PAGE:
Research

Sand Flathead Fishery Independent Surveys

  • Research Theme
    Fisheries & Aquaculture
  • Funded By

  • Contributor(s)

    Assoc. Professor Jeremy Lyle, Graeme Ewing

  • Project Summary

    Since 2012, IMAS has conducted annual fishery-independent fishing surveys to identify trends in Sand Flathead populations off south-eastern Tasmania.

    Surveys are based on fishing gear and targeting practices typical of recreational fishers.

    Standardised and consistent sampling design is used to allow comparison of key population parameters – size and age composition, catch per unit effort, and mortality rates, between areas and over time.

    As Sand Flathead are almost exclusively harvested by the recreational sector, this represents key information in assessing stock status and implications of management change.

    Sampling is undertaken in areas of significant recreational fishing activity, including D’Entrecasteaux Channel, Frederick Henry-Norfolk Bay and Great Oyster Bay, with between 18-21 sites fished per region.

    Trends in catch rates, size and age structure since the increase in minimum size limit (from 300 to 320 mm) in 2015 suggest some stock rebuilding has occurred, particularly in the most heavily exploited region of the fishery (D’Entrecasteaux Channel).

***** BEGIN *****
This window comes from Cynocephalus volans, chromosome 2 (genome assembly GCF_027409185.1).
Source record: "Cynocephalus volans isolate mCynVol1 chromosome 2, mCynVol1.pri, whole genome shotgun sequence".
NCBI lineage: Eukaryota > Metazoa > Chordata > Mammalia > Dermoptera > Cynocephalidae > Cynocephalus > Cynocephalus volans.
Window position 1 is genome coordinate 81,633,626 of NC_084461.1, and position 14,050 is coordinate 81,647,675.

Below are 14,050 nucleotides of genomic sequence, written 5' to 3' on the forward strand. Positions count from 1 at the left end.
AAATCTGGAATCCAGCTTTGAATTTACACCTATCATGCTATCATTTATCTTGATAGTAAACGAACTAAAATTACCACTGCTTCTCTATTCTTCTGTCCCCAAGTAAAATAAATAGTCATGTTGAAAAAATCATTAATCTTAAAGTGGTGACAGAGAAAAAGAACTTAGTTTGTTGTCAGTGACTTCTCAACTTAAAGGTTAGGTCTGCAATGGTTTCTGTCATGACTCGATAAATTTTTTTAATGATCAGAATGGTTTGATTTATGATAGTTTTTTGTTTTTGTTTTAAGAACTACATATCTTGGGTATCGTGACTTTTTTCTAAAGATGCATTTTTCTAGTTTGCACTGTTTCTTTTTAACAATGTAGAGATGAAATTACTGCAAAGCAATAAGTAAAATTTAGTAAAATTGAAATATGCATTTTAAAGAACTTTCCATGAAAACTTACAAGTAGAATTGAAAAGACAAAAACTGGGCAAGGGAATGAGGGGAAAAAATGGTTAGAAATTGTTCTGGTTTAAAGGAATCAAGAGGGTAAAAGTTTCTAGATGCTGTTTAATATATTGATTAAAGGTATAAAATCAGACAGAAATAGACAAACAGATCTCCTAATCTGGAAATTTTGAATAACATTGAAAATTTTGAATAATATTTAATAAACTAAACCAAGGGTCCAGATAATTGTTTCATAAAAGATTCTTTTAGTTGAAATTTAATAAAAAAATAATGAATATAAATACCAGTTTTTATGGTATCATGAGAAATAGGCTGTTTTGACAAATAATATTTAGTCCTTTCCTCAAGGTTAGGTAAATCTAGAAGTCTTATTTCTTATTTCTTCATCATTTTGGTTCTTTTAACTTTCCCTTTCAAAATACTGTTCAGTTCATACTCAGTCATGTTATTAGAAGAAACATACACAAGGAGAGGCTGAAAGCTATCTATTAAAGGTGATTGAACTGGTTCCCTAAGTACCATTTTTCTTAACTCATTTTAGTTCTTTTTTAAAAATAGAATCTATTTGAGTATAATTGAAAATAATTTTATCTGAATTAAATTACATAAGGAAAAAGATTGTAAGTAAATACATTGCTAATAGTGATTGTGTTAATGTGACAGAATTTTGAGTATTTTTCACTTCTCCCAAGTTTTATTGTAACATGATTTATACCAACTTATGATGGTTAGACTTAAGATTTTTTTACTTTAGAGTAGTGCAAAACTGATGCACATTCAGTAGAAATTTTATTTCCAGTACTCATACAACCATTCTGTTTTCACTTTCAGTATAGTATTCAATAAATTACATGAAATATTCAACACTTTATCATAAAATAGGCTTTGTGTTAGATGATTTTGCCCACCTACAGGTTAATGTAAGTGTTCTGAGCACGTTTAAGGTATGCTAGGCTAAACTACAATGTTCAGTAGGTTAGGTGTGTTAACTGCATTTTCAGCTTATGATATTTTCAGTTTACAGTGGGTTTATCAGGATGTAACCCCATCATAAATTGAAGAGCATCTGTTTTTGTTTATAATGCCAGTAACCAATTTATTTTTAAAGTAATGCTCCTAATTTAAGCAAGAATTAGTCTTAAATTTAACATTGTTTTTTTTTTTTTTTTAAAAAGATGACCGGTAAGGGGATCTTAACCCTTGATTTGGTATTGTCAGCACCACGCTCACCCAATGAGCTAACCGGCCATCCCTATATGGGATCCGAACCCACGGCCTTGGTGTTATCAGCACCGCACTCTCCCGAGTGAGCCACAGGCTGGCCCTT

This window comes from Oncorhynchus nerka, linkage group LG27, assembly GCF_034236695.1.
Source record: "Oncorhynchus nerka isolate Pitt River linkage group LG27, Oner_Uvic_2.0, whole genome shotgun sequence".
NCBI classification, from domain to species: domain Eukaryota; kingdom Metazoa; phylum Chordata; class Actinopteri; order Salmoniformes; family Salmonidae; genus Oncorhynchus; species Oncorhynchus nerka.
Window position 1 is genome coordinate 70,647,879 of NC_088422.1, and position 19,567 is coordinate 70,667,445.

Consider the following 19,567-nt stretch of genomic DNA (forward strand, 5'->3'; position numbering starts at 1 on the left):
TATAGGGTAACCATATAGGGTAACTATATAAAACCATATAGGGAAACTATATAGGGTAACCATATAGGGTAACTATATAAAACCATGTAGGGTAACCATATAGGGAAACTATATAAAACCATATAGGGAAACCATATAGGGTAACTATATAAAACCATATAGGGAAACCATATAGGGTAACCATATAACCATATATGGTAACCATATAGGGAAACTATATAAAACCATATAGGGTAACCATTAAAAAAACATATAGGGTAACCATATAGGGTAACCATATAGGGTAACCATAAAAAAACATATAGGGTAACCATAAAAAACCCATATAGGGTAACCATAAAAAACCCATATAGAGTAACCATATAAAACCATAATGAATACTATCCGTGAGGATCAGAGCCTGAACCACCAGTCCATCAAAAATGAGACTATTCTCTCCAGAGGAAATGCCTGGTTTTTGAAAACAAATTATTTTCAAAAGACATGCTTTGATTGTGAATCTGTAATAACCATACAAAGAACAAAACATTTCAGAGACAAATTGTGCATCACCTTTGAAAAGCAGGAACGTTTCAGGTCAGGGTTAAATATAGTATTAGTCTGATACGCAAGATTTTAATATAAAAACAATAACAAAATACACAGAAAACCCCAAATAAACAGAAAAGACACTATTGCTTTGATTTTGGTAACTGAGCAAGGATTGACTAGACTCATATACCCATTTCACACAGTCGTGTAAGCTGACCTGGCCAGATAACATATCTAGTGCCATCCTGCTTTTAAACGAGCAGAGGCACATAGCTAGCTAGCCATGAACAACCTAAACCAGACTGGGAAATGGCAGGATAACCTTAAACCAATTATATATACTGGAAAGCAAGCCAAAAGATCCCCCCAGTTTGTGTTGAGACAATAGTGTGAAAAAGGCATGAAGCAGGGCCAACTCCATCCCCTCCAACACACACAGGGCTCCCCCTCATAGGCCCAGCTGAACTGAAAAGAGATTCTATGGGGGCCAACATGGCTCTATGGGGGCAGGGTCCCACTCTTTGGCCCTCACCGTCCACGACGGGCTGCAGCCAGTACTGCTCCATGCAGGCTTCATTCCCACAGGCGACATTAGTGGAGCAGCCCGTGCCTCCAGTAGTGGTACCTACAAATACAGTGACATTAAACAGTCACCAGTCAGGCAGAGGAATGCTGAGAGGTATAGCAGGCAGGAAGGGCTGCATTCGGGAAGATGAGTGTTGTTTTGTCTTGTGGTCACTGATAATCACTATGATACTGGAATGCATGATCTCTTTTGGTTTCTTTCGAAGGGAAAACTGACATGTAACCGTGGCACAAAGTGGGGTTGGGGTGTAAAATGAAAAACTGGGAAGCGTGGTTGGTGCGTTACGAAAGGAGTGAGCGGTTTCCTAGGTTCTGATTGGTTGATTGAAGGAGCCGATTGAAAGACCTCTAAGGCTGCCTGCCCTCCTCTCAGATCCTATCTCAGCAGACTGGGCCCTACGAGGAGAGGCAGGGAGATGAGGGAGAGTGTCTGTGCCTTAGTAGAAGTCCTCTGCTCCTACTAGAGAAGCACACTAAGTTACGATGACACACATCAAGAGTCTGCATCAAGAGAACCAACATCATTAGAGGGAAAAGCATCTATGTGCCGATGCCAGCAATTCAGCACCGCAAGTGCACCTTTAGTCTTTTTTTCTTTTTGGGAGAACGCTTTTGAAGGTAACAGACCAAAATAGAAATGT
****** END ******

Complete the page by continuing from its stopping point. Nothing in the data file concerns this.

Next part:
However, this trend was masked in the Great Oyster Bay region by high catches early in the time-series of dominant year classes (2007 and 2008), which have subsequently passed out of the population.

    Catch curve analysis has generated plausible estimates of total and fishing mortality, with higher rates for females. This is consistent with their longer exposure to the fishery, due to faster growth rates and greater maximum sizes.

    Comparison of mortality rates prior to and after the increase in minimum size limit show marked reductions in the mortality of males. This reflects the slower growth and smaller maximum sizes attained by males, that is, they are less exposed to the fishery.

    The reduction in fishing mortality for females has been more modest, despite a lower bag limit introduced at the same time as the size limit increase, and is linked to the fishery which is now effectively selecting for females.


    Image (above right): Sand flathead Platycephalus bassensis. Photo Rick Stuart-Smith, Reef Life Survey.

    Image (below): Average catch rates (fish per line hour) by region and year for Sand Flathead: (a) raw catch rates; (b) standardised catch rates; (c) standardised catch rates for fish above 300mm, and (d) standardised catch rates for fish above 320mm. Error bars represent 95% confidence intervals.

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Authorised by the Executive Director, Institute for Marine and Antarctic Studies
December 3, 2019